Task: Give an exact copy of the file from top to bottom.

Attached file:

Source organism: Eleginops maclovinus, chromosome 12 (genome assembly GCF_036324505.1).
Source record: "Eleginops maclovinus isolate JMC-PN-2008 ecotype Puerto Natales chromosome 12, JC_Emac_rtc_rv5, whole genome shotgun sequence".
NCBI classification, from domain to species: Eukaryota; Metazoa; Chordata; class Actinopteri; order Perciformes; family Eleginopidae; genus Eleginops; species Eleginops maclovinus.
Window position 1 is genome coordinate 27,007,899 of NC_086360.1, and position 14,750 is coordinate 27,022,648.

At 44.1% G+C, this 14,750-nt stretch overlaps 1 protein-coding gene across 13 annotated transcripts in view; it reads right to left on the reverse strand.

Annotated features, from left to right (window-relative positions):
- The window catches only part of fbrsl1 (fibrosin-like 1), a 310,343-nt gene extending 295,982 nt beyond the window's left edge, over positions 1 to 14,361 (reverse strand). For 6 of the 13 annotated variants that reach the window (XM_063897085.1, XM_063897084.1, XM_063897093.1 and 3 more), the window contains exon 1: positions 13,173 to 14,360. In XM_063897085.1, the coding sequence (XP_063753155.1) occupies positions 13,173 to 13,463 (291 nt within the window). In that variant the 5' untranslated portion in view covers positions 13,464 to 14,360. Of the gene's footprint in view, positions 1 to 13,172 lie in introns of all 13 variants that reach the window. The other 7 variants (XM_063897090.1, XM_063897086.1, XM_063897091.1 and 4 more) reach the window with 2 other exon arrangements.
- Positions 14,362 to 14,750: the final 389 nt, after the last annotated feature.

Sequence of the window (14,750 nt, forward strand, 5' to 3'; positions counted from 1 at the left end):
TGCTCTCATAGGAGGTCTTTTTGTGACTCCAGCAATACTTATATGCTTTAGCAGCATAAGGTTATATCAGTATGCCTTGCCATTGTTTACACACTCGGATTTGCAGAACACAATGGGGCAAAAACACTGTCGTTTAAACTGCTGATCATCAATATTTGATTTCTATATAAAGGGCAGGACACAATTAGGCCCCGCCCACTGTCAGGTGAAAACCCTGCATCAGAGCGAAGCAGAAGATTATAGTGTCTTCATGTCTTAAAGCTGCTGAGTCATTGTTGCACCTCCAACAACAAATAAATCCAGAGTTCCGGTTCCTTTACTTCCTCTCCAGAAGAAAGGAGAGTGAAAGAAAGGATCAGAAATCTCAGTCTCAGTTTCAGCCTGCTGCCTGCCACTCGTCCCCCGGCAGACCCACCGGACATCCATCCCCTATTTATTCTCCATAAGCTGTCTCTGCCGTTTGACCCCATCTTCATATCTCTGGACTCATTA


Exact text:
Source organism: Eleginops maclovinus, chromosome 12 (genome assembly GCF_036324505.1).
Source record: "Eleginops maclovinus isolate JMC-PN-2008 ecotype Puerto Natales chromosome 12, JC_Emac_rtc_rv5, whole genome shotgun sequence".
NCBI classification, from domain to species: Eukaryota; Metazoa; Chordata; class Actinopteri; order Perciformes; family Eleginopidae; genus Eleginops; species Eleginops maclovinus.
Window position 1 is genome coordinate 27,007,899 of NC_086360.1, and position 14,750 is coordinate 27,022,648.

At 44.1% G+C, this 14,750-nt stretch overlaps 1 protein-coding gene across 13 annotated transcripts in view; it reads right to left on the reverse strand.

Annotated features, from left to right (window-relative positions):
- The window catches only part of fbrsl1 (fibrosin-like 1), a 310,343-nt gene extending 295,982 nt beyond the window's left edge, over positions 1 to 14,361 (reverse strand). For 6 of the 13 annotated variants that reach the window (XM_063897085.1, XM_063897084.1, XM_063897093.1 and 3 more), the window contains exon 1: positions 13,173 to 14,360. In XM_063897085.1, the coding sequence (XP_063753155.1) occupies positions 13,173 to 13,463 (291 nt within the window). In that variant the 5' untranslated portion in view covers positions 13,464 to 14,360. Of the gene's footprint in view, positions 1 to 13,172 lie in introns of all 13 variants that reach the window. The other 7 variants (XM_063897090.1, XM_063897086.1, XM_063897091.1 and 4 more) reach the window with 2 other exon arrangements.
- Positions 14,362 to 14,750: the final 389 nt, after the last annotated feature.

Sequence of the window (14,750 nt, forward strand, 5' to 3'; positions counted from 1 at the left end):
TGCTCTCATAGGAGGTCTTTTTGTGACTCCAGCAATACTTATATGCTTTAGCAGCATAAGGTTATATCAGTATGCCTTGCCATTGTTTACACACTCGGATTTGCAGAACACAATGGGGCAAAAACACTGTCGTTTAAACTGCTGATCATCAATATTTGATTTCTATATAAAGGGCAGGACACAATTAGGCCCCGCCCACTGTCAGGTGAAAACCCTGCATCAGAGCGAAGCAGAAGATTATAGTGTCTTCATGTCTTAAAGCTGCTGAGTCATTGTTGCACCTCCAACAACAAATAAATCCAGAGTTCCGGTTCCTTTACTTCCTCTCCAGAAGAAAGGAGAGTGAAAGAAAGGATCAGAAATCTCAGTCTCAGTTTCAGCCTGCTGCCTGCCACTCGTCCCCCGGCAGACCCACCGGACATCCATCCCCTATTTATTCTCCATAAGCTGTCTCTGCCGTTTGACCCCATCTTCATATCTCTGGACTCATTA